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  1. Soul and self: Comparing chinese philosophy and greek philosophy.Jiyuan Yu - 2008 - Philosophy Compass 3 (4):604-618.
    Comparative philosophy has been interested in issues such as whether the familiar Western concepts of the soul and self can be applied in understanding Chinese philosophy about human selfhood and whether there are alternative Chinese modes of thinking about these concepts. I will outline a comparison of the main concerns of the Greeks and Chinese philosophers in their discussion about the soul and self, and examine some of the major comparative theories that are recently developed. The comparative discussion is significant (...)
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  • Moral obligation and moral motivation in confucian role-based ethics.A. T. Nuyen - 2009 - Dao: A Journal of Comparative Philosophy 8 (1):1-11.
    How is the Confucian moral agent motivated to do what he or she judges to be right or good? In western philosophy, the answer to a question such as this depends on whether one is an internalist or externalist concerning moral motivation. In this article, I will first interpret Confucian ethics as role-based ethics and then argue that we can attribute to Confucianism a position on moral motivation that is neither internalist nor externalist but somewhere in between. I will then (...)
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  • The cultivation of moral feelings and mengzi's method of extension.Emily McRae - 2011 - Philosophy East and West 61 (4):587-608.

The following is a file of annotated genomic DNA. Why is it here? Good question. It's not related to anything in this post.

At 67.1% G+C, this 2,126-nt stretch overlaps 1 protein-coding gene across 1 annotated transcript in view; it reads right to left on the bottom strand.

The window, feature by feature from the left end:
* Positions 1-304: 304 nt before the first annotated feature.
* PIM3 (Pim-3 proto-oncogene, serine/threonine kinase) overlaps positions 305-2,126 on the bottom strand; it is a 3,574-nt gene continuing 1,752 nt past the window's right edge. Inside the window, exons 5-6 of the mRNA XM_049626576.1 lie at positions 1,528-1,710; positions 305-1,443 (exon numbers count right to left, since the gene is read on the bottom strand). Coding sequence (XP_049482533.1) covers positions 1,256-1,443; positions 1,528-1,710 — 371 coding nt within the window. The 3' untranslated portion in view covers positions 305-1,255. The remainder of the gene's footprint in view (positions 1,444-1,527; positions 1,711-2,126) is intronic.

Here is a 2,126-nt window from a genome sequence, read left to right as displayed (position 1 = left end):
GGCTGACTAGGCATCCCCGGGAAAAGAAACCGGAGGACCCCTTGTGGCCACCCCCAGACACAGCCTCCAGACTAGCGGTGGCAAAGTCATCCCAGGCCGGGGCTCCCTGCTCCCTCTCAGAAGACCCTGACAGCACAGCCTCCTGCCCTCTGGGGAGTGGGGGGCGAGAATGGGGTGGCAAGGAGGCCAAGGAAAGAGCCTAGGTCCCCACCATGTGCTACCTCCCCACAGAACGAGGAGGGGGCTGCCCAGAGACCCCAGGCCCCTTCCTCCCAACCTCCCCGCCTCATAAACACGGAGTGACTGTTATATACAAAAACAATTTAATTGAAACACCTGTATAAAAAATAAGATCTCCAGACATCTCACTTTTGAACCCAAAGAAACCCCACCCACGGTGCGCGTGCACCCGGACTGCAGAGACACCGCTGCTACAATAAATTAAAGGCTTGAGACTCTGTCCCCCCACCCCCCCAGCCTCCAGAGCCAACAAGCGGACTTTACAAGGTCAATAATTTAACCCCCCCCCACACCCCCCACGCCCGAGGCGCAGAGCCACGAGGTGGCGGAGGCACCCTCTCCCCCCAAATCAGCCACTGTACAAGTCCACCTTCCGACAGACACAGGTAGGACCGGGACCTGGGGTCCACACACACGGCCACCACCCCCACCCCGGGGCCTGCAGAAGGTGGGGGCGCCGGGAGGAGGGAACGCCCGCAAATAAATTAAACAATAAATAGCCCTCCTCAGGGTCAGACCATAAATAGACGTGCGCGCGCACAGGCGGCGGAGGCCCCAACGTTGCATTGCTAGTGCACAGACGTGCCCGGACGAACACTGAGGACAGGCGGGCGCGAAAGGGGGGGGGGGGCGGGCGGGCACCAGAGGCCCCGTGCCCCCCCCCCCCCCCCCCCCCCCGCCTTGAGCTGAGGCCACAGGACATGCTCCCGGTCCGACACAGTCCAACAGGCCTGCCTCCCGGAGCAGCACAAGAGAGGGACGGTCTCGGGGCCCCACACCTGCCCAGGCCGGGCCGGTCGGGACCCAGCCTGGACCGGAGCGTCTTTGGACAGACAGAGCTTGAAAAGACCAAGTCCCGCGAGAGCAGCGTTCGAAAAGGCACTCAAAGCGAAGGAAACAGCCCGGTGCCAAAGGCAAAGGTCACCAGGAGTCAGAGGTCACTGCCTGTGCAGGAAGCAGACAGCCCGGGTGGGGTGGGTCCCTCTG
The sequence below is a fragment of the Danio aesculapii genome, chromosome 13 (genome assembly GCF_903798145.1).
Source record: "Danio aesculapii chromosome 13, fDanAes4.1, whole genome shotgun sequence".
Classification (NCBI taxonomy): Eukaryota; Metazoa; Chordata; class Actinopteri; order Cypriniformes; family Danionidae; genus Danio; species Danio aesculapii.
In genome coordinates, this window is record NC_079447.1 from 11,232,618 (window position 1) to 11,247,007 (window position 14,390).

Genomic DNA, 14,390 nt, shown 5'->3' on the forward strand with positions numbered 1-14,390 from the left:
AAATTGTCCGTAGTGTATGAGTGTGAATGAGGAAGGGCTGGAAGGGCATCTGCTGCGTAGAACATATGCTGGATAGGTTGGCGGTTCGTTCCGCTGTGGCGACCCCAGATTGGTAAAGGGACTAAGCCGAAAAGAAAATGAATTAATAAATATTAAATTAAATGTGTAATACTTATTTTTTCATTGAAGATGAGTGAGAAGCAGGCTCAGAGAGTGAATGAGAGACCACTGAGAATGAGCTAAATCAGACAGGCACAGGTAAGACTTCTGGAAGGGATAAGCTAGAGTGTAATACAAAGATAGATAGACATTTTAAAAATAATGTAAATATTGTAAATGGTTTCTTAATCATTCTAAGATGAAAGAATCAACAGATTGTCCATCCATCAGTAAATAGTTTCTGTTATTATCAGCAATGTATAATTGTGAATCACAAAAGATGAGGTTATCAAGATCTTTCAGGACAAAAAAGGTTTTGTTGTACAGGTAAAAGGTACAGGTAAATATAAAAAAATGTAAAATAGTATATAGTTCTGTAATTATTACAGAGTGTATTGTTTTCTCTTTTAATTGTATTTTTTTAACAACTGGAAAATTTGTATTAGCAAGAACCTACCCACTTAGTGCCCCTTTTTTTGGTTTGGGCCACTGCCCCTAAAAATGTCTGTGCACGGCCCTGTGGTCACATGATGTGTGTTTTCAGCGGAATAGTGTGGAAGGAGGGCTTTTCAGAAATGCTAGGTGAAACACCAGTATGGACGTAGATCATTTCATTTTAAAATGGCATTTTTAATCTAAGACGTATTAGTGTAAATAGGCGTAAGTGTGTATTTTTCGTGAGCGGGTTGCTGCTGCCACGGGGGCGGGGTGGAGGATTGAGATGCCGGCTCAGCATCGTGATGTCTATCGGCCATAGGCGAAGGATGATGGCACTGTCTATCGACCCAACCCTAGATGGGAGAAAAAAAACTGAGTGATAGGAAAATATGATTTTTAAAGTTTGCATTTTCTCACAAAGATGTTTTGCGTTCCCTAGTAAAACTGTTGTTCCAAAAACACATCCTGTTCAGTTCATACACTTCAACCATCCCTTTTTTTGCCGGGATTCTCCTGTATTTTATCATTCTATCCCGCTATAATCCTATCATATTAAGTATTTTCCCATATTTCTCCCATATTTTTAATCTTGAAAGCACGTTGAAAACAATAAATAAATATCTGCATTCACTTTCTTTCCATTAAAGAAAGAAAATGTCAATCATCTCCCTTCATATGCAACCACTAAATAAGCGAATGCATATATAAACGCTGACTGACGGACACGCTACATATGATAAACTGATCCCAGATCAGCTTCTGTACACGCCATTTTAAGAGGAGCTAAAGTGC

Offered here is an interpretation of the ancient Confucian philosopher Mengzi's (372–289 B.C.E.) method of cultivating moral feelings, which he calls "extension." It is argued that this method is both psychologically plausible and an important, but often overlooked, part of moral life. In this interpretation, extending our moral feelings is not a project in logical consistency, analogical reasoning, or emotional intuition. Rather, Mengzi's method of extension is a project in realigning the human heart that harnesses our rational, reflective, and emotional (...)
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  • Zhuangzi’s Cheng Xin and its Implications for Virtue and Perspectives.Chong Kim-Chong - 2011 - Dao: A Journal of Comparative Philosophy 10 (4):427-443.
    The concept of the cheng xin in the Zhuangzi claims that the cognitive function of the heart-mind is not over and above its affective states and in charge of them in developing and controlling virtue, as assumed by the Confucians and others. This joint cognitive and affective nature of the heart-mind denies ethical and epistemic certainty. Individual perspectives are limited given habits of thought, attitudes, personal orientations and particular cognitive/affective experiences. Nevertheless, the heart-mind has a vast imaginative capacity that allows (...)
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  • Part 2: Moral motivation and moral cultivation in Mencius—When one burst of anger brings peace to the world.Jing Iris Hu - 2019 - Philosophy Compass 14 (8):e12614.